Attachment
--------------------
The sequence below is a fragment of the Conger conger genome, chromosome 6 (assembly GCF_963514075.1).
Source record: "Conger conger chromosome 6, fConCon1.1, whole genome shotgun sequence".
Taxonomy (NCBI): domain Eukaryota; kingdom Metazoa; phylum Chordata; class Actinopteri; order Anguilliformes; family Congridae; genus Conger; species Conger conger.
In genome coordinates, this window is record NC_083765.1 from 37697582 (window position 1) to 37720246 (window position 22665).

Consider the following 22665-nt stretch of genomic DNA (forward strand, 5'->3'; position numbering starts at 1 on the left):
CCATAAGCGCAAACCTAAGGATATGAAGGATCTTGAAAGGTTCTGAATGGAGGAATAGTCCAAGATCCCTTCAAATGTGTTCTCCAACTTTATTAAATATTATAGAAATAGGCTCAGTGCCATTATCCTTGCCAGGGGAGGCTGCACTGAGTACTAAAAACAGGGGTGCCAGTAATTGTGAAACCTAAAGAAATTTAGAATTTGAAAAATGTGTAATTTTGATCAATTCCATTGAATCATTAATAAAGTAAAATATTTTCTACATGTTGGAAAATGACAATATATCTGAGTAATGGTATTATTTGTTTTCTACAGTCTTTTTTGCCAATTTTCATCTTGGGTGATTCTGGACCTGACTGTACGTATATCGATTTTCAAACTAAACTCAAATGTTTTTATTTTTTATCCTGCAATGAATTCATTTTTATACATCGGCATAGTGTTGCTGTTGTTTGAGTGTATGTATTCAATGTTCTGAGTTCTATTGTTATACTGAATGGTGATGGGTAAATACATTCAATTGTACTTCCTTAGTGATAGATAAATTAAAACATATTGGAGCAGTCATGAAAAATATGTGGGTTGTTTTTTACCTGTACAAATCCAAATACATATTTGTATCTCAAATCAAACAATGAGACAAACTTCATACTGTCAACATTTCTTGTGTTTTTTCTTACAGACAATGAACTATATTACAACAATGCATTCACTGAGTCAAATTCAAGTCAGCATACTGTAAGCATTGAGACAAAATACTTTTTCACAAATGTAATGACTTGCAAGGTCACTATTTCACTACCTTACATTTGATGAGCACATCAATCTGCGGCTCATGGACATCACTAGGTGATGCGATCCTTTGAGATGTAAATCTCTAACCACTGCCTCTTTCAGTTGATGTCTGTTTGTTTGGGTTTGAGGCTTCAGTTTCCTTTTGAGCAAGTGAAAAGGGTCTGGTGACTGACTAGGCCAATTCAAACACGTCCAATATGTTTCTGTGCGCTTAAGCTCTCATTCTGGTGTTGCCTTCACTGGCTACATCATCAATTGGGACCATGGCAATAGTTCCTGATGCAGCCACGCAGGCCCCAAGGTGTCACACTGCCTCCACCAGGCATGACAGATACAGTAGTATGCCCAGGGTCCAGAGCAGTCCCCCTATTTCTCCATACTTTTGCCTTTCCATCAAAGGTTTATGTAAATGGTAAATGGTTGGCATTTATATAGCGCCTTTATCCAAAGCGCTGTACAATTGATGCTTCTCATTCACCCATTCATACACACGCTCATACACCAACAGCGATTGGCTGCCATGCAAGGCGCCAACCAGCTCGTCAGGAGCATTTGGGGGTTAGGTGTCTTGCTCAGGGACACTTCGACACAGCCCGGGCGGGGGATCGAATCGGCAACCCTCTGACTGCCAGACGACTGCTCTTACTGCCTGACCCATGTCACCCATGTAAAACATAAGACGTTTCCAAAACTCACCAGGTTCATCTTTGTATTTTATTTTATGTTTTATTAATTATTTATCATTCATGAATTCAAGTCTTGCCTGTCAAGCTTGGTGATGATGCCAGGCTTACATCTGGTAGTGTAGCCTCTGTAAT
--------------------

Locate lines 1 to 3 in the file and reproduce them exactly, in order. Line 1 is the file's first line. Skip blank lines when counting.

The sequence below is a fragment of the Conger conger genome, chromosome 6 (assembly GCF_963514075.1).
Source record: "Conger conger chromosome 6, fConCon1.1, whole genome shotgun sequence".
Taxonomy (NCBI): domain Eukaryota; kingdom Metazoa; phylum Chordata; class Actinopteri; order Anguilliformes; family Congridae; genus Conger; species Conger conger.